In Fort Lauderdale, Florida, an officer was suspended for pushing a kneeling woman to the ground during a protest. In Atlanta, two officers were fired after bashing in the window of a car and using a stun gun on the occupants. In Los Angeles, a police SUV accelerated into several protesters, knocking two people to the ground.

                                                                                                                                                                                                                       
 

In New York, the police commissioner said about six incidents were being investigated by the department's internal affairs bureau, including a weekend confrontation in Brooklyn in which two police vehicles appeared to plow through a group of protesters. In another incident, an officer pointed a gun at protesters, drawing condemnation from the mayor.

"I think some of the actions of the NYPD have exacerbated the anger," New York Gov. Andrew Cuomo said. "There are videos of some NYPD actions that are very disturbing. There are videos of NYPD cars driving into a crowd that are very disturbing. Pulling a mask down off a person to pepper spray them. Throwing a woman to the ground. It's on video! It's on video!"

New York Mayor Bill de Blasio said he was considering imposing a curfew on the nation's biggest city after groups of people broke into Chanel, Prada and Rolex boutiques and electronics stores on Sunday night.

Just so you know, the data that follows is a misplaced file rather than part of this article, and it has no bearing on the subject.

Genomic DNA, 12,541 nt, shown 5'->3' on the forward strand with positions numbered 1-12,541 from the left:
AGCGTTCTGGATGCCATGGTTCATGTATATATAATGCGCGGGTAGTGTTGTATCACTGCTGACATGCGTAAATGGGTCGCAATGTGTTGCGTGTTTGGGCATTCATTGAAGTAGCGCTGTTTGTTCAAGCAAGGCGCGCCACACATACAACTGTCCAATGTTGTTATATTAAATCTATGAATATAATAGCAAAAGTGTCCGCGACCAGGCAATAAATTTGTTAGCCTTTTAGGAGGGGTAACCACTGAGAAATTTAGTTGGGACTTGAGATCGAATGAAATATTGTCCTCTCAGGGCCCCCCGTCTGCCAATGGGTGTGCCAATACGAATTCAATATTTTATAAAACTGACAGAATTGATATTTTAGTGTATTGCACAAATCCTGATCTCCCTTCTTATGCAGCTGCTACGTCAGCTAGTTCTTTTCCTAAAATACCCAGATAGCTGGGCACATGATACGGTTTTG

At the same time, the mayor said the lawbreaking in the city of 8.6 million people was being "fomented by a very small number of violent protesters."

Around the country, political leaders girded for the possibility of more of what unfolded over the weekend: protesters hurling rocks and Molotov cocktails at police in Philadelphia, setting a fire near the White House and smashing their way into Los Angeles stores, running off with as much as they could carry.

At least 4,400 people have been arrested for offenses such as stealing, blocking highways and breaking curfew, according to a count by The Associated Press.

Police officers and National Guard soldiers enforcing a curfew in Louisville, Kentucky, killed a man early Monday when they returned fire after someone in a large group shot at them, police said. In Indianapolis, two people were reported dead in bursts of downtown violence over the weekend, adding to deaths recorded in Detroit and Minneapolis.

Trump told the nation's governors in a video conference that they "look like fools" for not deploying even more National Guard members. "Most of you are weak," he said.

He added: "You've got to arrest people, you have to track people, you have to put them in jail for 10 years and you'll never see this stuff again."

Minnesota Gov. Tim Walz, a Democrat, rejected Trump's call for the use of force. He said he told Trump during the meeting: "No one is laughing here. We're in pain. We're crying."

Former Vice President Joe Biden, the Democratic presidential candidate, wrote a post online expressing empathy for those despairing about Floyd's killing. On Monday, he met with community leaders at a black church in his hometown of Wilmington, Delaware.

"The vice president came to hear from us. This is a homeboy," said Sylvester Beaman, pastor of the Bethel AME church.

Sedensky reported from Philadelphia. Associated Press journalists across the U.S. contributed to this report.